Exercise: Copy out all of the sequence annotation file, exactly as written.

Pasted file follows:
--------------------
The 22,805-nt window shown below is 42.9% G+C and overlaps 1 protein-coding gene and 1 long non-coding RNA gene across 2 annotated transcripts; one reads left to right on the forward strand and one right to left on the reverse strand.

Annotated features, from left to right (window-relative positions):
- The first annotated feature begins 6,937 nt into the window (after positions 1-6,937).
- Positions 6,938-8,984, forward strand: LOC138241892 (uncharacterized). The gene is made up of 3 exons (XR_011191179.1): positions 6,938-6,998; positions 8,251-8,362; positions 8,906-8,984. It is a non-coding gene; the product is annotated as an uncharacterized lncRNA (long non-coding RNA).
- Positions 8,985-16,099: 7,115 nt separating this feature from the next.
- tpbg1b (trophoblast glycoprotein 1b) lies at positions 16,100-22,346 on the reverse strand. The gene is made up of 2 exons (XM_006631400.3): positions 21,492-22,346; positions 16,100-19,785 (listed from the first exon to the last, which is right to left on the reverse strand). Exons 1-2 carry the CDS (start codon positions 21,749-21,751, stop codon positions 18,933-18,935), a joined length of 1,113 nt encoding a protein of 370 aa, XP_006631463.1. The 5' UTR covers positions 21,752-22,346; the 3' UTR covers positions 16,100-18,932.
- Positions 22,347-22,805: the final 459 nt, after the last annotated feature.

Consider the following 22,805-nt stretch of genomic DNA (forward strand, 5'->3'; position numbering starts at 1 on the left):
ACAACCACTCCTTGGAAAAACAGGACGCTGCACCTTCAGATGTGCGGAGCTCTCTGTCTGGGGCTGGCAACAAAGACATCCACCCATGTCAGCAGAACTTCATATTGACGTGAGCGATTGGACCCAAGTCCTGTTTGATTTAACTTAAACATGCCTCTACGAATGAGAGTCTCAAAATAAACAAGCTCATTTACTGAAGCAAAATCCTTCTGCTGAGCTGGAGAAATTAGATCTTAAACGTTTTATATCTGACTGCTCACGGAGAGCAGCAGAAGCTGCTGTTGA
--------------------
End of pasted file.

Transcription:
The 22,805-nt window shown below is 42.9% G+C and overlaps 1 protein-coding gene and 1 long non-coding RNA gene across 2 annotated transcripts; one reads left to right on the forward strand and one right to left on the reverse strand.

Annotated features, from left to right (window-relative positions):
- The first annotated feature begins 6,937 nt into the window (after positions 1-6,937).
- Positions 6,938-8,984, forward strand: LOC138241892 (uncharacterized). The gene is made up of 3 exons (XR_011191179.1): positions 6,938-6,998; positions 8,251-8,362; positions 8,906-8,984. It is a non-coding gene; the product is annotated as an uncharacterized lncRNA (long non-coding RNA).
- Positions 8,985-16,099: 7,115 nt separating this feature from the next.
- tpbg1b (trophoblast glycoprotein 1b) lies at positions 16,100-22,346 on the reverse strand. The gene is made up of 2 exons (XM_006631400.3): positions 21,492-22,346; positions 16,100-19,785 (listed from the first exon to the last, which is right to left on the reverse strand). Exons 1-2 carry the CDS (start codon positions 21,749-21,751, stop codon positions 18,933-18,935), a joined length of 1,113 nt encoding a protein of 370 aa, XP_006631463.1. The 5' UTR covers positions 21,752-22,346; the 3' UTR covers positions 16,100-18,932.
- Positions 22,347-22,805: the final 459 nt, after the last annotated feature.

Consider the following 22,805-nt stretch of genomic DNA (forward strand, 5'->3'; position numbering starts at 1 on the left):
ACAACCACTCCTTGGAAAAACAGGACGCTGCACCTTCAGATGTGCGGAGCTCTCTGTCTGGGGCTGGCAACAAAGACATCCACCCATGTCAGCAGAACTTCATATTGACGTGAGCGATTGGACCCAAGTCCTGTTTGATTTAACTTAAACATGCCTCTACGAATGAGAGTCTCAAAATAAACAAGCTCATTTACTGAAGCAAAATCCTTCTGCTGAGCTGGAGAAATTAGATCTTAAACGTTTTATATCTGACTGCTCACGGAGAGCAGCAGAAGCTGCTGTTGA